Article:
FOEA Emerging tech Project

Genetically modified babies? What next?!

Unless you’ve been hiding under a rock for the last week (and we wouldn’t blame you), you’ve no doubt heard about He Jiankui – the rogue Chinese genetic engineer. He claims to have produced the world’s first genetically modified (GM) babies using the new GM technique CRISPR. He’s announcement was made on the eve of the Second International Summit on Human Genome Editing in Hong Kong. Although his claims have yet to be independently...

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States reject proposal to deregulate new GM techniques

Friends of the Earth has welcomed the rejection by state governments of a Federal Government proposal to deregulate a range of new genetic engineering techniques that are being referred to as gene editing. At the recent Legislative and Governance Forum on Gene Technology meeting, State and Federal Ministers agreed that further consideration of the potential risks posed by these ‘gene editing’ techniques was needed before a decision could be...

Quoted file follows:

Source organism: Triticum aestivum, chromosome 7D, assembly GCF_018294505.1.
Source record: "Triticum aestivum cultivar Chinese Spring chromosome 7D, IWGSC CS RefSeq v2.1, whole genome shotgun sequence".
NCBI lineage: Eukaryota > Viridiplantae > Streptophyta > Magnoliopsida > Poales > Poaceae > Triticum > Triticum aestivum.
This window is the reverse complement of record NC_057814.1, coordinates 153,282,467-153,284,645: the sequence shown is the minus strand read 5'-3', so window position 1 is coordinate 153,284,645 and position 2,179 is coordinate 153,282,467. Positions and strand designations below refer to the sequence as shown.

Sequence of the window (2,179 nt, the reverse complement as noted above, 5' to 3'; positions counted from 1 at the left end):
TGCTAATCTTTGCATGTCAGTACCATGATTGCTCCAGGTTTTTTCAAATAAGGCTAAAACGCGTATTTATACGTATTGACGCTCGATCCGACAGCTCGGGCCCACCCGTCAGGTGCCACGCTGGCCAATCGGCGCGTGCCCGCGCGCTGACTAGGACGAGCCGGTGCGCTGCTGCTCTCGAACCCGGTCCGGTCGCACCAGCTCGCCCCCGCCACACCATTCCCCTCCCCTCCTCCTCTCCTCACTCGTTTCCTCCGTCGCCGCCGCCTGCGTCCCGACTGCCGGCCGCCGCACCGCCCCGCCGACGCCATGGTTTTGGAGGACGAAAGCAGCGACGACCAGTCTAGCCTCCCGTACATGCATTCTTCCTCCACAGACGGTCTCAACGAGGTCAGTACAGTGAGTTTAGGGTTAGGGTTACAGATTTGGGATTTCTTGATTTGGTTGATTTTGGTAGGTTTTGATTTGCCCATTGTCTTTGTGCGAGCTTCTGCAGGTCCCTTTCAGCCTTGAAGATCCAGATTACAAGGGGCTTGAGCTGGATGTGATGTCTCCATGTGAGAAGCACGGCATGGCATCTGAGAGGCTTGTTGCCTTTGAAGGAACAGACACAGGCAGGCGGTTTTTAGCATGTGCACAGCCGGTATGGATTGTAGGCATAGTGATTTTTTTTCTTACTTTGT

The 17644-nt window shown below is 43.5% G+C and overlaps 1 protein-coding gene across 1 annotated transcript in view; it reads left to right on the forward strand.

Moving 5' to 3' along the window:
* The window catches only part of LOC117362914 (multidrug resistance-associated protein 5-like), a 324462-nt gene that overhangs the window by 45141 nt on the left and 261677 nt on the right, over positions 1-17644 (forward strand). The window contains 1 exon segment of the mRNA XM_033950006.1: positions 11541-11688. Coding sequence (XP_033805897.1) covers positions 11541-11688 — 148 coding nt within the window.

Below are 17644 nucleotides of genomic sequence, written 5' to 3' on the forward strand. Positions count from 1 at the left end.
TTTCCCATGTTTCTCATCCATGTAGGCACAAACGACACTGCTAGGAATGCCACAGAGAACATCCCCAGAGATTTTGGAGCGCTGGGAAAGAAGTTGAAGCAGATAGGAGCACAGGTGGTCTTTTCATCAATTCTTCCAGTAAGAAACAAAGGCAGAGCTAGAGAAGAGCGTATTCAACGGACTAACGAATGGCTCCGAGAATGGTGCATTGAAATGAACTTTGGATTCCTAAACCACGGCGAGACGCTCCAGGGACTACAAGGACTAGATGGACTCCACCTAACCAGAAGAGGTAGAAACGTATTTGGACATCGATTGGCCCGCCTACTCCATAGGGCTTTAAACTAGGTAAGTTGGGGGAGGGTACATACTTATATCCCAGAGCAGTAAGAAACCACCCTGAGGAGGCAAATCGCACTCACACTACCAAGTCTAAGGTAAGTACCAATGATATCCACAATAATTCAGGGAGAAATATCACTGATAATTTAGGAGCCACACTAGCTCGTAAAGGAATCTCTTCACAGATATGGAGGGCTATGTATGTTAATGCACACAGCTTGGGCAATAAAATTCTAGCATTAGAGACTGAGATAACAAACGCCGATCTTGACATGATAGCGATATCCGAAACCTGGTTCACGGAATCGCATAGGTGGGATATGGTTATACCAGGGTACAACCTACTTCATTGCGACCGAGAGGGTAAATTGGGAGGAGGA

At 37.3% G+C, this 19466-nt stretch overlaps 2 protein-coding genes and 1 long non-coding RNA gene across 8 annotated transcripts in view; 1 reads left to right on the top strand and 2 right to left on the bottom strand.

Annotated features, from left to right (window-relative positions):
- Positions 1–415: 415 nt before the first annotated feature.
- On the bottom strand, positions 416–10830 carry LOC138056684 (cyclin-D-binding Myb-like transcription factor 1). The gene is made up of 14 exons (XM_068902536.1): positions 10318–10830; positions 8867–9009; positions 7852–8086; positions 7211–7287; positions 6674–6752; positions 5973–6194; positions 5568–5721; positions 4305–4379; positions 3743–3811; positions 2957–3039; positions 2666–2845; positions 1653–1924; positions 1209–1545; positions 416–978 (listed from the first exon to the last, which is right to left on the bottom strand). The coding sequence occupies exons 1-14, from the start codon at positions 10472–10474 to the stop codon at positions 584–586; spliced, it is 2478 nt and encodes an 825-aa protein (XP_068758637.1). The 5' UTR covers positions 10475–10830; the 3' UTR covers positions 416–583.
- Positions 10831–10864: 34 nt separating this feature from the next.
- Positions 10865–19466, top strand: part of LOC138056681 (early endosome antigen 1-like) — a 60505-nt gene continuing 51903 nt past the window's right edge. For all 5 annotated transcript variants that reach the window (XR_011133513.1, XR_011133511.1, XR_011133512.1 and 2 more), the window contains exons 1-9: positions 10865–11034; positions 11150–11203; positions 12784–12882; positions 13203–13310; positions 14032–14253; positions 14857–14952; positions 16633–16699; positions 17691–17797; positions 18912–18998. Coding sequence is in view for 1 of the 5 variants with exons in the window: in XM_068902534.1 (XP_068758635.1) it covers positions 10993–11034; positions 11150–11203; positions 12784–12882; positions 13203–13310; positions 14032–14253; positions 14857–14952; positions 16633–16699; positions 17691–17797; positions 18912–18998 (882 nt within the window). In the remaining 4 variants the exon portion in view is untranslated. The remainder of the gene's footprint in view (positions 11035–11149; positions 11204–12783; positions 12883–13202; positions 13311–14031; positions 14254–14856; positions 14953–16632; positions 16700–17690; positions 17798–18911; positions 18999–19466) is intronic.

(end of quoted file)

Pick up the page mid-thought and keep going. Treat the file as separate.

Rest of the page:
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Australia set to deregulate genetically modified animals

Australia could become the first country in the world to deregulate the use of new genetic modification (GM) techniques in animals. The techniques, known as ‘gene editing’, will be considered when State and Federal Governments meet at the Legislative and Governance Forum on Gene Technology meeting in Adelaide this Thursday. Take action: stop Monsanto from shredding the rules on GMOs A new report by Friends of the Earth reveals that scientists...

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Australians betrayed by regulators

Australian families risk consuming untested, unlabelled genetically modified (GM) food – including animal products – because federal agencies tasked with their protection have sided with the biotech industry and are proposing to deregulate a range of risky new GM techniques.   Take action: urge your State Minister to intervene   A new report, released by Friends of the Earth reviews recent peer-reviewed research showing that these new GM...

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EU’s top court rules new GM techniques must be regulated – in sharp contrast to Australian regulators

The European Union’s top court has ruled that new genetic modification (GM) techniques such as CRISPR pose similar risks to older GM techniques and need to be assessed for safety in the same way. The ruling directly contradicts the recommendations of the Office of the Gene Technology Regulator (OGTR) and Food Standards Australia New Zealand (FSANZ) that a number of these techniques should be deregulated. The OGTR and FSANZ have relied almost...

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